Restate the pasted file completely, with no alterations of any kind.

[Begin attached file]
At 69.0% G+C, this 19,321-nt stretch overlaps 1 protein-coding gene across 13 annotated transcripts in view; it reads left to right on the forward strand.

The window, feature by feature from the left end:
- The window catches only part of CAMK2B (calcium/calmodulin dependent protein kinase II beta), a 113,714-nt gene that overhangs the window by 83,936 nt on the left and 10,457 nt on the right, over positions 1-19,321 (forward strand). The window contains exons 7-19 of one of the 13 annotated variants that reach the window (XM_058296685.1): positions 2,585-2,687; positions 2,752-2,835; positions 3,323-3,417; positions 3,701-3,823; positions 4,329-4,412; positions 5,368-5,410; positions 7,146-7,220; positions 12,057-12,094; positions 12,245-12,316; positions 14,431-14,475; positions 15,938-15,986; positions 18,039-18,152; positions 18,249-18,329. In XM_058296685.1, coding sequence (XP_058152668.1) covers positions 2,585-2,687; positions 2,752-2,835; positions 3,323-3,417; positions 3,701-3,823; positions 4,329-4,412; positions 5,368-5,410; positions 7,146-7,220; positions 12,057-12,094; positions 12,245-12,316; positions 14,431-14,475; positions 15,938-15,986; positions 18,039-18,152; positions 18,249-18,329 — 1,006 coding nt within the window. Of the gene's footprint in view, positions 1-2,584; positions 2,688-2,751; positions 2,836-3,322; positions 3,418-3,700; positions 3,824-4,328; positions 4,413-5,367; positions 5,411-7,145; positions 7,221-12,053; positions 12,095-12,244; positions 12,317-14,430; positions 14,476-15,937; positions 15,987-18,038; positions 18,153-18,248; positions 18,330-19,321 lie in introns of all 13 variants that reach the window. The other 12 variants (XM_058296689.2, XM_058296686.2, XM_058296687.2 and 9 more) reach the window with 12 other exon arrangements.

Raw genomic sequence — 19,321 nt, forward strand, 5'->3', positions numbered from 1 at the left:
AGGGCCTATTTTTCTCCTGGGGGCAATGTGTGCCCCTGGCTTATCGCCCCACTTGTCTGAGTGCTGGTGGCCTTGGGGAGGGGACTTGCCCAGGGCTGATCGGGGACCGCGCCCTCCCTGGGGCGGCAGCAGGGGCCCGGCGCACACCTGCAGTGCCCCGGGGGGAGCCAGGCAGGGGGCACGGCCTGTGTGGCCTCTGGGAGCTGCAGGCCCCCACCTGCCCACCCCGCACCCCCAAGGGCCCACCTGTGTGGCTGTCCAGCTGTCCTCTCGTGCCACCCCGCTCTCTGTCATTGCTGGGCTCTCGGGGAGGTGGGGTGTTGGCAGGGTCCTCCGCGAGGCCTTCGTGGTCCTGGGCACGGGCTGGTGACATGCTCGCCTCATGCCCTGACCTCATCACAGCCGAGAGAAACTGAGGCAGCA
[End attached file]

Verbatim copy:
At 69.0% G+C, this 19,321-nt stretch overlaps 1 protein-coding gene across 13 annotated transcripts in view; it reads left to right on the forward strand.

The window, feature by feature from the left end:
- The window catches only part of CAMK2B (calcium/calmodulin dependent protein kinase II beta), a 113,714-nt gene that overhangs the window by 83,936 nt on the left and 10,457 nt on the right, over positions 1-19,321 (forward strand). The window contains exons 7-19 of one of the 13 annotated variants that reach the window (XM_058296685.1): positions 2,585-2,687; positions 2,752-2,835; positions 3,323-3,417; positions 3,701-3,823; positions 4,329-4,412; positions 5,368-5,410; positions 7,146-7,220; positions 12,057-12,094; positions 12,245-12,316; positions 14,431-14,475; positions 15,938-15,986; positions 18,039-18,152; positions 18,249-18,329. In XM_058296685.1, coding sequence (XP_058152668.1) covers positions 2,585-2,687; positions 2,752-2,835; positions 3,323-3,417; positions 3,701-3,823; positions 4,329-4,412; positions 5,368-5,410; positions 7,146-7,220; positions 12,057-12,094; positions 12,245-12,316; positions 14,431-14,475; positions 15,938-15,986; positions 18,039-18,152; positions 18,249-18,329 — 1,006 coding nt within the window. Of the gene's footprint in view, positions 1-2,584; positions 2,688-2,751; positions 2,836-3,322; positions 3,418-3,700; positions 3,824-4,328; positions 4,413-5,367; positions 5,411-7,145; positions 7,221-12,053; positions 12,095-12,244; positions 12,317-14,430; positions 14,476-15,937; positions 15,987-18,038; positions 18,153-18,248; positions 18,330-19,321 lie in introns of all 13 variants that reach the window. The other 12 variants (XM_058296689.2, XM_058296686.2, XM_058296687.2 and 9 more) reach the window with 12 other exon arrangements.

Raw genomic sequence — 19,321 nt, forward strand, 5'->3', positions numbered from 1 at the left:
AGGGCCTATTTTTCTCCTGGGGGCAATGTGTGCCCCTGGCTTATCGCCCCACTTGTCTGAGTGCTGGTGGCCTTGGGGAGGGGACTTGCCCAGGGCTGATCGGGGACCGCGCCCTCCCTGGGGCGGCAGCAGGGGCCCGGCGCACACCTGCAGTGCCCCGGGGGGAGCCAGGCAGGGGGCACGGCCTGTGTGGCCTCTGGGAGCTGCAGGCCCCCACCTGCCCACCCCGCACCCCCAAGGGCCCACCTGTGTGGCTGTCCAGCTGTCCTCTCGTGCCACCCCGCTCTCTGTCATTGCTGGGCTCTCGGGGAGGTGGGGTGTTGGCAGGGTCCTCCGCGAGGCCTTCGTGGTCCTGGGCACGGGCTGGTGACATGCTCGCCTCATGCCCTGACCTCATCACAGCCGAGAGAAACTGAGGCAGCA